Leslie Ngo started going around her neighbourhood with a watering can in June to provide plants with a drink and help them survive the recent heatwave. (Leslie Ngo/Special to the Langley Advance Times)

Leslie Ngo started going around her neighbourhood with a watering can in June to provide plants with a drink and help them survive the recent heatwave. (Leslie Ngo/Special to the Langley Advance Times)

LETTER: Food for thought on watering street plants from a Langley letter writer

Willoughby resident took a watering can around the neighbourhood to help plants survive heatwave

Dear Editor,

Remember that heatwave back in June where temperatures soared up to 45 celsius? That was similar to the temperature of Las Vegas.

At a time like that, one would go and grab a nice cup of cold, refreshing drink to quench their thirst.

While we are able to do that, the plants around can’t. Although some plants are able to get water because some homeowners water them, others are not so lucky.

Street vegetation, common stratified property grounds, and those in some parks don’t get water except by rain and after the heatwave a long period of drought persisted where many plants started to perish.

Feeling like I should do something, I decided to volunteer my time to water them. So I got my watering can, filled up with water, and headed to trees and shrubs that are in need of water on public property and on common grounds in my townhouse complex and water them.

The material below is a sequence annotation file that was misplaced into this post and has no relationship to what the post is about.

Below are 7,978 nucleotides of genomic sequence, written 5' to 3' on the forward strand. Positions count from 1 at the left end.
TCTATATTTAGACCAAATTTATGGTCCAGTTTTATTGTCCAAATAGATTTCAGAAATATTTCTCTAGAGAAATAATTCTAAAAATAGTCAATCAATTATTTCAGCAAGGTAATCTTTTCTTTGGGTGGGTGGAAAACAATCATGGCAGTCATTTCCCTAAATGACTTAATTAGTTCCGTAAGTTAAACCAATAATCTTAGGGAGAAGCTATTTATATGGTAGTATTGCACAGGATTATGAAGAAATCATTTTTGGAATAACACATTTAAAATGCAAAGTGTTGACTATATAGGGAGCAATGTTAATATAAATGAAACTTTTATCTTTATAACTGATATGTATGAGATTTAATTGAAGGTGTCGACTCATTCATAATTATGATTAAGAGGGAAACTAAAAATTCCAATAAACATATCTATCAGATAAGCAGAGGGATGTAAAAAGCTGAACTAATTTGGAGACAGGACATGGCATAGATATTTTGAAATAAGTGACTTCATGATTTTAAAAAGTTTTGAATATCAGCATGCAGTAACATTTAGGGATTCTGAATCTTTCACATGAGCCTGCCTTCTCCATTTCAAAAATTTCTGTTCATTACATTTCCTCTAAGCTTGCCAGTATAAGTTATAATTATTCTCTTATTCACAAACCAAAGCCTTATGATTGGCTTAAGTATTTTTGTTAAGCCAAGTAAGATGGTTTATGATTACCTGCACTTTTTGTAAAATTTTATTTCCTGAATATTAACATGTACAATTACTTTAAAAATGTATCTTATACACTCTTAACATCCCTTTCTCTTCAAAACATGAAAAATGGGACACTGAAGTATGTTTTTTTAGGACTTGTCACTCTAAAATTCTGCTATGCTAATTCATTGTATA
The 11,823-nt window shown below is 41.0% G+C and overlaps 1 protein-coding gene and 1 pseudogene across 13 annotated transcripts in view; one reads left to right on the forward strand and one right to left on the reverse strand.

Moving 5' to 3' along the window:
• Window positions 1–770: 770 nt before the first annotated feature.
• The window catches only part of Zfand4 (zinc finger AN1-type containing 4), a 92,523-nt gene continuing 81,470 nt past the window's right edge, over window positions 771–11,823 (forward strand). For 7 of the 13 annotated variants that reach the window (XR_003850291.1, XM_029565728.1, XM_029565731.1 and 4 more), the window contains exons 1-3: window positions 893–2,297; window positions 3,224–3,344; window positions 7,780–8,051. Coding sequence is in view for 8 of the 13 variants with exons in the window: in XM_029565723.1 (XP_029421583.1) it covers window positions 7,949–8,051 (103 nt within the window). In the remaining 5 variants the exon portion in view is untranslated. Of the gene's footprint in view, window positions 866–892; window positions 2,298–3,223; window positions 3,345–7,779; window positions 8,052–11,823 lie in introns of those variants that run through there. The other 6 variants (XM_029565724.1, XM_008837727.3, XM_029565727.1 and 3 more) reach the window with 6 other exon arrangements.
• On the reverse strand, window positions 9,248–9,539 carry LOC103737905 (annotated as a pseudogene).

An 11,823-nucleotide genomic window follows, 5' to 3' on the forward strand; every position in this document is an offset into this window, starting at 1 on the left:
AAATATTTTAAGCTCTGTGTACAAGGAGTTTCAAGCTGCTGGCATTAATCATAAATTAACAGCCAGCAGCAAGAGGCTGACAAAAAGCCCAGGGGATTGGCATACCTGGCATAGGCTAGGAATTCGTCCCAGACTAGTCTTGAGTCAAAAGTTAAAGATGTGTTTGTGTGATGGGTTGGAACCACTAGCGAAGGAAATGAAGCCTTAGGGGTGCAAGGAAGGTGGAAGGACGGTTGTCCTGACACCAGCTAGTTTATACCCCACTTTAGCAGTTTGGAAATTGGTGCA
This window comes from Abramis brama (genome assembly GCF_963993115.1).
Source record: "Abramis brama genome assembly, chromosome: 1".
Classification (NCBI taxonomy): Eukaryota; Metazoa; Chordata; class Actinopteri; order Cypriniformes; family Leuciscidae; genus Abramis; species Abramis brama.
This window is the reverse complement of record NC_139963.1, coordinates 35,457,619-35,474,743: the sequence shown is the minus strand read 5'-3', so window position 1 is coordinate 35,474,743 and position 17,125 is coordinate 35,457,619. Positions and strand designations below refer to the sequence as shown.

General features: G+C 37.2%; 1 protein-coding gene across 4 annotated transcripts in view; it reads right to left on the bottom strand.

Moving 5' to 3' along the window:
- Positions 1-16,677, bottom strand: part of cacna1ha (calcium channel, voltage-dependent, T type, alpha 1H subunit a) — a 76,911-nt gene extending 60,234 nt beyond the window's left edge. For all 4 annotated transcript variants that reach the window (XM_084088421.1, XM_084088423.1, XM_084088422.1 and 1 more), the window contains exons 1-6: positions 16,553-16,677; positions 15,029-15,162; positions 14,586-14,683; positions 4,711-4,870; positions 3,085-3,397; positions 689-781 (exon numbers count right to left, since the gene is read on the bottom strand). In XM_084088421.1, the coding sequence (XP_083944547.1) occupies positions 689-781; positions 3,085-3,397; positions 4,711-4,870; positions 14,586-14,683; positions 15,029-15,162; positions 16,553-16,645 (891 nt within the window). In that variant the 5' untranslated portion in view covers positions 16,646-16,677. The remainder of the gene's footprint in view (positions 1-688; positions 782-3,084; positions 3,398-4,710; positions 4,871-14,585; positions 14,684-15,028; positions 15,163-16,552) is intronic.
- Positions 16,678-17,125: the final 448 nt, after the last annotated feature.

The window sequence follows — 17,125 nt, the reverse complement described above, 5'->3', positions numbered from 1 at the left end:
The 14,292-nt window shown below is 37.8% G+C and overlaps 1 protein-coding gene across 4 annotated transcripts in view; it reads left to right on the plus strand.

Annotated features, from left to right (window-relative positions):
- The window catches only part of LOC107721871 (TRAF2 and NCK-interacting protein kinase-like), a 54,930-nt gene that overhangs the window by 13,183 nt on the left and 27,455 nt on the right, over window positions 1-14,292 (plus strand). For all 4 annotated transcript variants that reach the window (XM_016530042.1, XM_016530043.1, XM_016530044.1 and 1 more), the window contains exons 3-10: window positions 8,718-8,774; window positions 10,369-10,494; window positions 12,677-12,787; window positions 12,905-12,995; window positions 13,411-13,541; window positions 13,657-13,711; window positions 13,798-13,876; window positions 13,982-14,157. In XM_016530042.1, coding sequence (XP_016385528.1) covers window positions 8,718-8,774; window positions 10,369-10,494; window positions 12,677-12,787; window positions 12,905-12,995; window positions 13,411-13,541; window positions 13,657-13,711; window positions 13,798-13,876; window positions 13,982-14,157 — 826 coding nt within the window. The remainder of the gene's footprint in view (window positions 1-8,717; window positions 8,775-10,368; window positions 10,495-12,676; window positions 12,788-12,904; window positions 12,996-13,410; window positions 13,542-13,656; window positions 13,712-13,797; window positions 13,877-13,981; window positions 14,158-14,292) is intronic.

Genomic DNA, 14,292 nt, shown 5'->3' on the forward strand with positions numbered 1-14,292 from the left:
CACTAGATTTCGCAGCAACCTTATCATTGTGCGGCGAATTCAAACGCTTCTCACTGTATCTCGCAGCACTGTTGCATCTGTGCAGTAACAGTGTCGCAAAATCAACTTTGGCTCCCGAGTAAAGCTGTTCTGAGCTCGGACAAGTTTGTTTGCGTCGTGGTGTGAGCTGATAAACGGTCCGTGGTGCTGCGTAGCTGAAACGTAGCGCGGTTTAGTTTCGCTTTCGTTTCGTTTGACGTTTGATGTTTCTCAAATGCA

It felt great to help plants get water when they are showing signs of thirst. I don’t water them to see them thrive, just to help them get through the drought until enough rain can take over.

I first got this idea when I was browsing the City of Vancouver’s website and came across a message encouraging residents to water street trees in front of their homes, and I thought what a great idea.

You may say it isn’t my job to water plants on public property but if you are able to do a favour for the plants, you have access to plenty of water, have the will and heart, then why not be the bridge that connects the water to the thirsty plants?

As the issue of climate change persists we need to do as much as we can to limit our environmental impacts and take care of our planet. Reducing our time driving gas-powered vehicles, buying sustainable products, taking part in environmental initiatives, and advocating for environmental policies and regulations are good ways to do so.

Even smaller choices like eating less meat products can also be part of the solution.

Watering public vegetation may seem like extra work, but is a great way to showcase you care about your surroundings while feeling good doing so.

As droughts are expected to come more frequently I encourage those who have empathy for our plants to water them on public grounds while we fight against the causes of climate change. Even watering that one tree or shrub right in front of your home is better than nothing.

Leslie Ngo, Willoughby

• READ MORE: Langley Township plans to fight heat by adding trees

• READ MORE: Heat drives street trees to shed leaves early

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